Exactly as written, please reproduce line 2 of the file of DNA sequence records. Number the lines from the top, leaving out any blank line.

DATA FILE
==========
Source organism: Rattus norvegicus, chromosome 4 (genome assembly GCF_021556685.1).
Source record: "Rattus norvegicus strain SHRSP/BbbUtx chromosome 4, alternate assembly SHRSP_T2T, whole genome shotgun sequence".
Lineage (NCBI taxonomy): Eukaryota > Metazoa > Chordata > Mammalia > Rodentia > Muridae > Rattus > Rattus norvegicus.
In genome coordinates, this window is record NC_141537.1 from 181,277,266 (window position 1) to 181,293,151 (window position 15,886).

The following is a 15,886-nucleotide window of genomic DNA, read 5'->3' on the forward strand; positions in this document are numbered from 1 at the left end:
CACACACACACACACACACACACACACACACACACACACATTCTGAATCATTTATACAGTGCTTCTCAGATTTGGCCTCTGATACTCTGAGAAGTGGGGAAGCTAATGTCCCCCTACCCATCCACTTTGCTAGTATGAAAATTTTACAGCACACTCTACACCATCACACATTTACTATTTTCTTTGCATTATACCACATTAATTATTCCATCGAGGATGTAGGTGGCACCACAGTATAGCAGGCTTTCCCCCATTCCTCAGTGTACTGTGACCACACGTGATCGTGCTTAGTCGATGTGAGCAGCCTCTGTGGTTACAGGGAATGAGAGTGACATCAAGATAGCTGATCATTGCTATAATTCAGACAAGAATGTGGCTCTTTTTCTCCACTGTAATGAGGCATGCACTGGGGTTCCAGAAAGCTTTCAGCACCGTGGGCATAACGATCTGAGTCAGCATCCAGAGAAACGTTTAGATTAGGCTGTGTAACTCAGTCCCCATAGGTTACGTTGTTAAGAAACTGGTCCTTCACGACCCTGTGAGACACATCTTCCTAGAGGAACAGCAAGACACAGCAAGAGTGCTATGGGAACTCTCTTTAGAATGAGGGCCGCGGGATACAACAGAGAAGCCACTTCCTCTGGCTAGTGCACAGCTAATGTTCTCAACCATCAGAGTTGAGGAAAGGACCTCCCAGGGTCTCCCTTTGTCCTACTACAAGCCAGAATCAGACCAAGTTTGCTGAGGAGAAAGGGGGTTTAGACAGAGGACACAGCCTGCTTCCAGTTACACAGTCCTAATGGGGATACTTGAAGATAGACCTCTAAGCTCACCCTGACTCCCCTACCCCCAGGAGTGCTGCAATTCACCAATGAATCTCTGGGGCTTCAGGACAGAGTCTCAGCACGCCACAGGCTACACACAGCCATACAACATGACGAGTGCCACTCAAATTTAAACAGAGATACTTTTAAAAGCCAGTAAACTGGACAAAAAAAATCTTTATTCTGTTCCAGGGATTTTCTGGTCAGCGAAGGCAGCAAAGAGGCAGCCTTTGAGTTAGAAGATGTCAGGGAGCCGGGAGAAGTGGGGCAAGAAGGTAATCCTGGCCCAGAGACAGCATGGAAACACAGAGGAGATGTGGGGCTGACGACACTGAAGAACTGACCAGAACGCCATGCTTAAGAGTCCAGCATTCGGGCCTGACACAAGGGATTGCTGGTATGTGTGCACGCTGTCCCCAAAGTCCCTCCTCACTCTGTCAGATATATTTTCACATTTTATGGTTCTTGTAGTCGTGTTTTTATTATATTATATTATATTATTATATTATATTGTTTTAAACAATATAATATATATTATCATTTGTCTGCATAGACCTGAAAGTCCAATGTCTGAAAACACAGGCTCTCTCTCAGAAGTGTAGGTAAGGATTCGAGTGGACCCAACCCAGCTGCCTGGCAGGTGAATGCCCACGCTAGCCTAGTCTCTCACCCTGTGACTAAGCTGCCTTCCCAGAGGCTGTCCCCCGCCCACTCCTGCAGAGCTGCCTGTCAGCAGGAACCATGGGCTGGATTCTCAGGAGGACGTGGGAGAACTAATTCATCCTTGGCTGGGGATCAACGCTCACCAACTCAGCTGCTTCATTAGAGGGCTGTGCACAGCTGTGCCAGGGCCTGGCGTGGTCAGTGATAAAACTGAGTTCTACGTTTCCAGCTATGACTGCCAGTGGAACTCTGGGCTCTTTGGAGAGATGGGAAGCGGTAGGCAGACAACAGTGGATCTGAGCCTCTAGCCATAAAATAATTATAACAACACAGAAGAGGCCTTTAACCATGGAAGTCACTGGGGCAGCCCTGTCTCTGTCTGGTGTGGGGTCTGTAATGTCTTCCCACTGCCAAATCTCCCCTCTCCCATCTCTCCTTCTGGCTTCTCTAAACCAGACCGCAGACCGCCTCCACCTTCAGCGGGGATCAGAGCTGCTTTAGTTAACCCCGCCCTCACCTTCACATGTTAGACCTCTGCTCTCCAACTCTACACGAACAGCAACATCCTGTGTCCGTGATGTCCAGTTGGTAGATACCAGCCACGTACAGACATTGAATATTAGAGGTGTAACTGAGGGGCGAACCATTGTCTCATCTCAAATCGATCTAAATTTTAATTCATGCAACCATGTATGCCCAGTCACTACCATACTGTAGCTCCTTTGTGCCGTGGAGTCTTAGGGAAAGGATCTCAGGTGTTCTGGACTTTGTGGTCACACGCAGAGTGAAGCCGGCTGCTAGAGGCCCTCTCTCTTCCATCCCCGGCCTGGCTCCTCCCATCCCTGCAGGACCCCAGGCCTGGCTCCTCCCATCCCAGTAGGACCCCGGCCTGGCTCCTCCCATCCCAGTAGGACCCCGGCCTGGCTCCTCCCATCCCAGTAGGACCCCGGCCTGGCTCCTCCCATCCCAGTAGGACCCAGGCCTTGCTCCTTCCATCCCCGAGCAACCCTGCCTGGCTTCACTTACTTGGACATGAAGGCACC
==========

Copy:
Source record: "Rattus norvegicus strain SHRSP/BbbUtx chromosome 4, alternate assembly SHRSP_T2T, whole genome shotgun sequence".